A complex ion is an ion that contains one or more ligands that are attached to a central metal cation through a dative covalent bond.
A ligand is a species that can form a dative covalent bond with a transition metal using its lone pair of electrons. H2O, NH3, Cl–, OH–, and CN– are examples of ligands.
Table of Contents
- Bonding in Complex Ions
- Shape of Complex Ion
- Type of Complexes
- Nomenclature of Complex Ions
- Applications of Complex Ion
- Frequently Asked Questions – FAQs
Bonding in Complex Ions
The coordination number is the number of ligand-binding sites on the metal ion. The bond between the metal ion and the ligand, where the ligand supplies both electrons, is known as a co-ordinate covalent bond.
A co-ordinate bond (also known as a dative covalent bond) is a covalent bond (a shared pair of electrons) in which both electrons originate from the same atom.
Shape of Complex Ion
Complex ion shapes include octahedral, tetrahedral, and linear complexes. The shape of the complex varies depending on the type of ligand and the coordination number.
- Octahedral – The most common shape is octahedral. It happens when there are six ligands.
- Tetrahedral – Tetrahedral is the next most common. It occurs in complexes with Cl- ligands because only four of them can fit around the metal ion, so this is the configuration they adopt.
- Linear – Ions of silver (I) will form linear complexes. This is when one ligand is on either side of the silver ion, with an angle of 180° between them.
Types of Complexes
Homoleptic complexes are those in which the metal atom or ion is linked to only one type of donor atom, for example, [Co(NH3)6]3+.
Heteroleptic complexes are those in which the metal atom or ion is linked to more than one type of donor atom, for example, [Co(NH3)4CI2]+.
Labile and Inert complexes
Complexes with fast ligand substitution are known as labile complexes, while complexes with slow ligand substitution are known as inert complexes.
Nomenclature of Complex Ions
Complex ions have a slightly different nomenclature: The metal is referred to as the central metal ion. The anions or molecules that are attached to the metal are referred to as ligands. The coordination number is the number of ligand-binding sites on the metal ion.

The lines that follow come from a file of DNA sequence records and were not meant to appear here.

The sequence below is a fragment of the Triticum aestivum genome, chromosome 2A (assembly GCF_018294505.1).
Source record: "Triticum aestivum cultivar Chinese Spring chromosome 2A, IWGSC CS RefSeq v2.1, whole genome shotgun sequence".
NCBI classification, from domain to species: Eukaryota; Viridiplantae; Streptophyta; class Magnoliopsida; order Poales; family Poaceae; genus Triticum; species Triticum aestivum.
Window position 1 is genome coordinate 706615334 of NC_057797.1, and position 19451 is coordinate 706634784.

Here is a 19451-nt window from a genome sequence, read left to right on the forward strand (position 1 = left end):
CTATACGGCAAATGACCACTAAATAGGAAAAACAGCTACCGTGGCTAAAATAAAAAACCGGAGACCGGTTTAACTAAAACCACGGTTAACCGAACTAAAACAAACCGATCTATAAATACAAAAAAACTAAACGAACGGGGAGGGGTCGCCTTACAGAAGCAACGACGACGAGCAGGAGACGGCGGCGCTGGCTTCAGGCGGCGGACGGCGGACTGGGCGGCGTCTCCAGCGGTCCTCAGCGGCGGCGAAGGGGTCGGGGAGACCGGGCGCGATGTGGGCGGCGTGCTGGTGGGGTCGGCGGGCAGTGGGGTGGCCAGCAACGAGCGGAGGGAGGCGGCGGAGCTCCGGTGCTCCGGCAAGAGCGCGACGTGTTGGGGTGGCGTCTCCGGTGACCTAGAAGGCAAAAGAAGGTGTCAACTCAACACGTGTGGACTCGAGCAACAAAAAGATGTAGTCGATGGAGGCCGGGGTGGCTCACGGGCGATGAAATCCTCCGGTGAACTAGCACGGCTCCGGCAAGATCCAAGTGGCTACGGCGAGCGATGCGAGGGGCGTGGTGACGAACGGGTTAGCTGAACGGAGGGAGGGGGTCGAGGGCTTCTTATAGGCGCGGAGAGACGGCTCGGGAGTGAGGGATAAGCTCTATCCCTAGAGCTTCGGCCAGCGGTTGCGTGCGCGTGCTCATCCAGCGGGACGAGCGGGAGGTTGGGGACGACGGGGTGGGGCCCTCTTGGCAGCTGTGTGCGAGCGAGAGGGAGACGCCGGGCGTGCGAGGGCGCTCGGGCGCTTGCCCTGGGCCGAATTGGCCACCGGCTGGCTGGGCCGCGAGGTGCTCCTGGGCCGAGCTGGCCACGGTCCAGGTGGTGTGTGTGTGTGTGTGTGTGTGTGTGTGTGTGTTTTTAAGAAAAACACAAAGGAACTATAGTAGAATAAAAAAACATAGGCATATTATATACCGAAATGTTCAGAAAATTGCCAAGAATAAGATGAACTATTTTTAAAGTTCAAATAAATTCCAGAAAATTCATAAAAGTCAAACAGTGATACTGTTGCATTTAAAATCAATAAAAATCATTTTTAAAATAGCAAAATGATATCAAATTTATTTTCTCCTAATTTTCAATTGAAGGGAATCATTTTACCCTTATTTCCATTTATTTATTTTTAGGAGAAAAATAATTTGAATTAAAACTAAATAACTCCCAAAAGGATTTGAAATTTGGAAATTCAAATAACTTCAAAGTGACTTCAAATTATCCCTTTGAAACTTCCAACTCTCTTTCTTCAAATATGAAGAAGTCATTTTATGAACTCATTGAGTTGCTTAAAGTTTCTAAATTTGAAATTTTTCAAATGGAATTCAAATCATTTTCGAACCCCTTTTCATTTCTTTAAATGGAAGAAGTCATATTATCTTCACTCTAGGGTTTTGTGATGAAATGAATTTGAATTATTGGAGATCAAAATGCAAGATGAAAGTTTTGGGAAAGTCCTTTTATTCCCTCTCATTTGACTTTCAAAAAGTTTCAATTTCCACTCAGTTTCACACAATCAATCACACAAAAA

When naming a complex ion, the ligands come first, followed by the metal ion.
Naming the ligands-
If there is more than one ligand, the standard prefixes apply.
|Number of ligands||Named by|
- There is no issue for a complex ion containing only one type of ligand.
For example –
[Cu(H2O)6]2+ is called the hexaaquacopper(II) ion.
- When an ion contains more than one type of ligand, the ligands are named alphabetically, ignoring prefixes.
For example –
[Cu(NH3)4(H2O)2]2+ is called the tetraamminediaquacopper(II) ion.
Naming the Metal
- A cationic complex is a positively charged complex ion. The metal in this case, is named by the addition of its oxidation state.For example– [Cu(H2O)6]2+ is named as hexaaquacopper(II) ion because copper’s oxidation state is +2.
- An anionic complex is a complex ion that is negatively charged. In this case, the metal’s name has been changed to reflect the fact that it has become a negative ion. The ending -ate demonstrates this.
For example – cobalt becomes cobaltate, aluminium becomes aluminate, chromium becomes chromate, copper becomes cuprate, iron becomes ferrate[Al(H2O)2(OH)4]– is called the diaqua tetrahydroxoaluminate ion.
Applications of Complex Ion
- Iron exists in the blood. The protein haemoglobin contains an iron atom that is covalently bonded to four nitrogen atoms from larger molecules. Oxygen can be transported because it coordinates with the Fe2+ ion. Carbon monoxide, unlike oxygen, forms a more stable complex. As a result, oxygen uptake is inhibited, and carbon monoxide poisoning may occur.
- A platinum complex ion is used in the anti-cancer drug Cisplatin: it consists of two ammonia and two chloride ligands on a platinum.
- Different silver complexes have practical applications as well.
[Ag(NH3)2]+ is used in Tollens’ reagent,
[Ag(CN)2]– is used as the electrolyte in silver plating.
Frequently Asked Questions on Complex Ion
How are complex ions formed?
A complex ion is formed by a Lewis acid–base interaction between a metal ion and a ligand. The positively charged metal ion acts as a Lewis acid, and the ligand, which contains one or more lone electron pairs, acts as a Lewis base.
What is the difference between complex ion and complex compound?
The primary distinction between coordination compounds and complex ions is that coordination compounds can be charged or uncharged, whereas complex ions are charged.
How do you write complex ions?
The name of the complex ion can be written by following rules as follows-
- Determine the central metal ion.
- Determine the central metal ion’s oxidation state (it will be written in Roman numerals parentheses)
- Determine the ligands.
- Determine the number of ligands.
- Determine the total charge of the ligands.
- Determine the charge of the complex ion.
- Write the formula with the central metal ion first, then the ligands, and put everything in square brackets except the charge.
What are the geometries of complex ions?
A complex ion’s shape (geometry) is related to its coordination number.
|Coordination Number||Possible shape|
What is the bonding in a complex ion?
The complex ion forms a co-ordinate covalent bond which is also called a dative bond.